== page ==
Whether your window looks out over a country meadow, a suburban yard or an urban streetscape, a window box can add color, texture and style to your view. Because of the sometimes challenging environment posed by location and container size, choosing the best plants for window boxes requires some planning, but the results are worth the effort.
Flowers provide color in every imaginable hue. Petunias (Petunia hybrida) are available in many colors and their trailing habit makes them a good choice for containers. With regular trimming, petunias bloom all summer and they are, according to the University of Minnesota Extension, "amazing in hanging baskets and window boxes." Consider including verbena (vervains), a plant rated "best" by the University of Tennessee due to its "uniform habit, compact, profuse blooming, and showy color." Verbena grows quickly and produces large clusters of pink blooms.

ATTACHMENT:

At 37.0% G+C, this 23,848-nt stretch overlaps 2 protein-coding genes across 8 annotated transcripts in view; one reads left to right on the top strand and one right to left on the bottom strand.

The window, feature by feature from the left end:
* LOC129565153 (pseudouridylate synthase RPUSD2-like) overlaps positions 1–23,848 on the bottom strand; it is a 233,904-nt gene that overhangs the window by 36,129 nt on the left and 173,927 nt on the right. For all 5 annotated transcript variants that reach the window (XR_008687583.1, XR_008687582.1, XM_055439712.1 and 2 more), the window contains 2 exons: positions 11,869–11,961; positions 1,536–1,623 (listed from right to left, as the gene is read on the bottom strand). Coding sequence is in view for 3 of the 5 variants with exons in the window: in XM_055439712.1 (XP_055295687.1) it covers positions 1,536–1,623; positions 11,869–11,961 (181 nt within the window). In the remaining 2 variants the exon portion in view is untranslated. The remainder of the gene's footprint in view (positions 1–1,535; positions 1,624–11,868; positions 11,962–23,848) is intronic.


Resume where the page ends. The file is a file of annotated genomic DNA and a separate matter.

Ivy geraniums (Pelargonium peltatum), are a common plant in the dramatic window boxes in Switzerland and are becoming increasingly popular in the U.S. Linda Naeve, of the department of horticulture at Iowa State Extension, admires these plants because they "become a mass of bloom trailing two feet from a window box, even on the north side of a house."
Texture and Shape
Flowers are not the only way to add color to a window box. Clemson University Cooperative Extension recommends the polka-dot plant (Hypoestes phyllostachya) for its foliage and white or pink flowers. It is also durable and drought resistant. Trailing vines add visual interest to window boxes. David C. Zlesak, University of Minnesota Extension educator, enjoys the dramatic combination of sweet potato vines "with trailing verbena and bacopa," although the planter needs to be roomy enough to accommodate a full grown sweet potato vine.
Window boxes can be practical as well as decorative. Frederique Lavoipierre, a gardening expert at Fine Gardening magazine, points out that "window boxes are perfect for growing culinary herbs." The combination of the window box's confined space and excellent drainage allow culinary herbs to thrive. Her favorites include mints, basils, thyme, winter savory, rosemary, sage, lavender, and sweet marjoram. She also grows sage, oregano, bay and fennel.